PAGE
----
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Helping Children To Explore & Learn In The Natural Environment

July 26, 2012

Children Exploring the natural environment

Above children exploring the natural environment at Clumber Park.

We hear about Nature Deficit Disorder & plenty of evidence exists to endorse the physical and mental health benefits of nature. Parents have told Dawn Chorus that they want healthy, outdoor activity for younger children, to help the children to learn about nature.
Children learn early & form links, this is true of their relationship to nature. Research shows that youngsters who re introduced to a site early in life will usually, if possible return to the place, maintaining the relationship, children can become “site buddies” and contribute to conservation volunteering.


Above: family activities.

Since 1985 we have developed a range of educational resources & learning opportunities for children on a range of issues: animal welfare, wellbeing, the arts, cultural and natural heritage often helping parents, toddlers and pre-school children to explore nature together.

We constantly update & expand our learning resources for Key Stages: 1, 2 & 3.

We recently helped with shelter building and story telling activities for preschool children, brewing up hot chocolate, hammering with wooden mallets, tying ropes, telling stories, practicing communication and teamwork skills and getting lots of fresh air.


Above: colour and texture in nature.

Learning mechanisms used in our programmes:
• Through improving learning pathways & people’s learning experience.
• Through engagement & involvement.
• Through distribution & sales of resources.
• Through inspiring people (for example, to get involved with food growing).
• Through skills sessions.
• Through engaging teachers & educators.


Children learn about art in the landscape, as above.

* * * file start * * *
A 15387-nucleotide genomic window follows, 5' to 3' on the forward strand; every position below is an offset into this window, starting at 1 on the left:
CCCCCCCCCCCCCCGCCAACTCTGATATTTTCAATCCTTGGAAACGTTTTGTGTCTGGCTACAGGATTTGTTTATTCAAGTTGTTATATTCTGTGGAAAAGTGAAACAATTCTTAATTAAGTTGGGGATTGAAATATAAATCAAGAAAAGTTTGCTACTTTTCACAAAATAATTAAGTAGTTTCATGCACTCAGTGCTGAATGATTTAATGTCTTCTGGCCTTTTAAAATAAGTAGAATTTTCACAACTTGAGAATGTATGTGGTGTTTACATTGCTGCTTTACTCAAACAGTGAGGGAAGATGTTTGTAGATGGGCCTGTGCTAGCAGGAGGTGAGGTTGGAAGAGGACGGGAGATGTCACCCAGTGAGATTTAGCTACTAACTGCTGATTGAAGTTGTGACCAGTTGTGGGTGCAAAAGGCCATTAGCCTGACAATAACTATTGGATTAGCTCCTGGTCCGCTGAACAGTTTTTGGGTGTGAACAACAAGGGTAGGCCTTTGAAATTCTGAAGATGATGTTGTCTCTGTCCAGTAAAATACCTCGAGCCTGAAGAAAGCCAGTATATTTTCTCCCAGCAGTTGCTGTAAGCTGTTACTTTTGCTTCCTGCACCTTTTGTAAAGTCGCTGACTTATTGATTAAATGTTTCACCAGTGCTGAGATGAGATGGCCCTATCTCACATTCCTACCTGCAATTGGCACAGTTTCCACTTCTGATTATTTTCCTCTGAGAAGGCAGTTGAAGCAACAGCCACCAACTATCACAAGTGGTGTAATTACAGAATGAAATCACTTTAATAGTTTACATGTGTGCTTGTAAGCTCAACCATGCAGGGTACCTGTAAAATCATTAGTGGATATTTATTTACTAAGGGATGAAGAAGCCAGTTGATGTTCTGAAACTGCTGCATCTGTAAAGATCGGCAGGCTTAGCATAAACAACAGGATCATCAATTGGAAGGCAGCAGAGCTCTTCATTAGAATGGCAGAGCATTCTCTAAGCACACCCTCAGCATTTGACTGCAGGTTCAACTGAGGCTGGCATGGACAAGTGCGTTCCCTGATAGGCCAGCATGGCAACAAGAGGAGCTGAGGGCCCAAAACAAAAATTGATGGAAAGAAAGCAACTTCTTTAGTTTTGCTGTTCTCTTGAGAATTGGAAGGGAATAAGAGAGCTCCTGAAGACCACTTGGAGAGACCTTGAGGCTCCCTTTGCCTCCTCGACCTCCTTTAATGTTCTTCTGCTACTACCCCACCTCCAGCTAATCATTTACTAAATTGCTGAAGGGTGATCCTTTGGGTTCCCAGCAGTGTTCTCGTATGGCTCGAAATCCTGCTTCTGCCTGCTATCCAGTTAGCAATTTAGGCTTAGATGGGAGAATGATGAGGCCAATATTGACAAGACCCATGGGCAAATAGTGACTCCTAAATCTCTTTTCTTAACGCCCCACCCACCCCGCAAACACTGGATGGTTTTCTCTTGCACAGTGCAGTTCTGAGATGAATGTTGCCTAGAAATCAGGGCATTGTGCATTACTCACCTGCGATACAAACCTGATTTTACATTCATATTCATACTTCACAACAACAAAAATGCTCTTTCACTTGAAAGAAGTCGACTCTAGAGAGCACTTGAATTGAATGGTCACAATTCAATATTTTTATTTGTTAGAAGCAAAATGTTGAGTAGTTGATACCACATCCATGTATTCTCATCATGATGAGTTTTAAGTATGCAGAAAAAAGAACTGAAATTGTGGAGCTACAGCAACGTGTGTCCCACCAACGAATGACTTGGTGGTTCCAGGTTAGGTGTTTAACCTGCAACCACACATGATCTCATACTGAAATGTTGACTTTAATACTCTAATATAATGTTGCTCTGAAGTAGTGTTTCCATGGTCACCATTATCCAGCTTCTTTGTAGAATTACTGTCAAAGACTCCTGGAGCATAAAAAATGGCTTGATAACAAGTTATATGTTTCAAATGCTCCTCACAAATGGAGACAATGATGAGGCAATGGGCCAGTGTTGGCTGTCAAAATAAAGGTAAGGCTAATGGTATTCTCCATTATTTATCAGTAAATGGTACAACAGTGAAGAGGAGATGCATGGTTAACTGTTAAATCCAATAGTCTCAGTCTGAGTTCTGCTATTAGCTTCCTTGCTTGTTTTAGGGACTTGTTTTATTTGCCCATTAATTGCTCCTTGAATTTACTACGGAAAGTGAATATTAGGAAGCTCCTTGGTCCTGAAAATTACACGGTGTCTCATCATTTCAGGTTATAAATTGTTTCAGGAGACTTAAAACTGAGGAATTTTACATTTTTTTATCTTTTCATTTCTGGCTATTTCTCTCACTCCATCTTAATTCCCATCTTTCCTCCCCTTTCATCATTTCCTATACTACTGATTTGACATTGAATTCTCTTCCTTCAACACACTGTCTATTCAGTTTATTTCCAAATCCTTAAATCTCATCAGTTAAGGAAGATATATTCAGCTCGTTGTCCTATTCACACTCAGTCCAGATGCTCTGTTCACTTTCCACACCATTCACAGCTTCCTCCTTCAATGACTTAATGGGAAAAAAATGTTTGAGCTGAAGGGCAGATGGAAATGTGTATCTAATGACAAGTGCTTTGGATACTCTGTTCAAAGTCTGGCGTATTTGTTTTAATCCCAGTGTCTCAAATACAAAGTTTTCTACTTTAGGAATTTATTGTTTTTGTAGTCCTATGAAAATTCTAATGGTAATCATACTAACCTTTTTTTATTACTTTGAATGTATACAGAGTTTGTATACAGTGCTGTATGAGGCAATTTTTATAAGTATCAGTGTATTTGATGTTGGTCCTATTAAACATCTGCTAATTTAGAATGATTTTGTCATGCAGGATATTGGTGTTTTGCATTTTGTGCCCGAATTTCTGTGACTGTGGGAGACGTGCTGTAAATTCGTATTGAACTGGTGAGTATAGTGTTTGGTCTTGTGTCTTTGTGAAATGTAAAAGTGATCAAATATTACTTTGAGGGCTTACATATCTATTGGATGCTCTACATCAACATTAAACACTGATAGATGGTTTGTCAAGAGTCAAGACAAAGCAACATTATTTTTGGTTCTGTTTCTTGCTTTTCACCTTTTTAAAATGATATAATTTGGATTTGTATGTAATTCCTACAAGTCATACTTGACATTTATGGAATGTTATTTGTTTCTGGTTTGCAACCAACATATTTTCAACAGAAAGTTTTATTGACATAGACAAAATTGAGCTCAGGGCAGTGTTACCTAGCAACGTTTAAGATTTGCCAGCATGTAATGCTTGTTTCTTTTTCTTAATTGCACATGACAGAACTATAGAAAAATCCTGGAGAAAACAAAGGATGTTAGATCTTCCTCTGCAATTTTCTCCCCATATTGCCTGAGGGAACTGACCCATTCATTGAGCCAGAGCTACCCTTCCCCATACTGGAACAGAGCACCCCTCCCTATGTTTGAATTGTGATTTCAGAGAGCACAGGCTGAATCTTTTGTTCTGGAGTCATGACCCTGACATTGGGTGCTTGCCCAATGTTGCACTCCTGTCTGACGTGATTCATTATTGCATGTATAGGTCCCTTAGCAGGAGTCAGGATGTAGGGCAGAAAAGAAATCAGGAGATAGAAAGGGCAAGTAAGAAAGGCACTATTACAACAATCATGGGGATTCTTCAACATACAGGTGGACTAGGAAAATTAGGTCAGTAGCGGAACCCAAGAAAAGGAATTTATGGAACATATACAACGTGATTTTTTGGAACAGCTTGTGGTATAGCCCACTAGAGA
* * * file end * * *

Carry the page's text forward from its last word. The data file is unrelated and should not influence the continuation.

Our Board of Directors has unprecedented experience in the following areas; we strive to embed them into our programme delivery:

Skills for employability.

Student business planning sessions.

Wider key skills and basic skills.

Outdoor and forest school learning.

Arts education and creative and heritage learning.

National Open College Network credits towards full qualifications


“What is this?” Child’s found object, family walking session April 2013.

Children on DCEI CIC activities seem to value the same natural features as do wildlife. By protecting such areas for biodiversity in a wild state, are we not ensuring space in which our children can exercise through physically play, a place to develop social skills and mental agility?



Wild places can sustain psychological resiliance and wellbeing.

We believe that children & young people are the most important resource in our society & we strive to enable them to make a positive contribution.

“Today we begin in earnest the work of making sure that the world we leave our children is just a little bit better than the one we inhabit today.” –  Barack Obama

Children taking part in Earth Day action and learning about responsibilities and sustainability.


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